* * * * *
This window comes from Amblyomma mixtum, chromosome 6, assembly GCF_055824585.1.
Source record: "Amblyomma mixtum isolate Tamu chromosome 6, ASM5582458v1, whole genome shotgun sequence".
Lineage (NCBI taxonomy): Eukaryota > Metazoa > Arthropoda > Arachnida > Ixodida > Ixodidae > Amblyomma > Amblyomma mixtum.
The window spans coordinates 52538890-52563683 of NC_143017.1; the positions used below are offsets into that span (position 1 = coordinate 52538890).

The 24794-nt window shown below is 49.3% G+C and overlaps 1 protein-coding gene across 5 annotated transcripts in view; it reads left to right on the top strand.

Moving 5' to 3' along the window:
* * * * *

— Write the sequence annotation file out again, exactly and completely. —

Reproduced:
This window comes from Amblyomma mixtum, chromosome 6, assembly GCF_055824585.1.
Source record: "Amblyomma mixtum isolate Tamu chromosome 6, ASM5582458v1, whole genome shotgun sequence".
Lineage (NCBI taxonomy): Eukaryota > Metazoa > Arthropoda > Arachnida > Ixodida > Ixodidae > Amblyomma > Amblyomma mixtum.
The window spans coordinates 52538890-52563683 of NC_143017.1; the positions used below are offsets into that span (position 1 = coordinate 52538890).

The 24794-nt window shown below is 49.3% G+C and overlaps 1 protein-coding gene across 5 annotated transcripts in view; it reads left to right on the top strand.

Moving 5' to 3' along the window: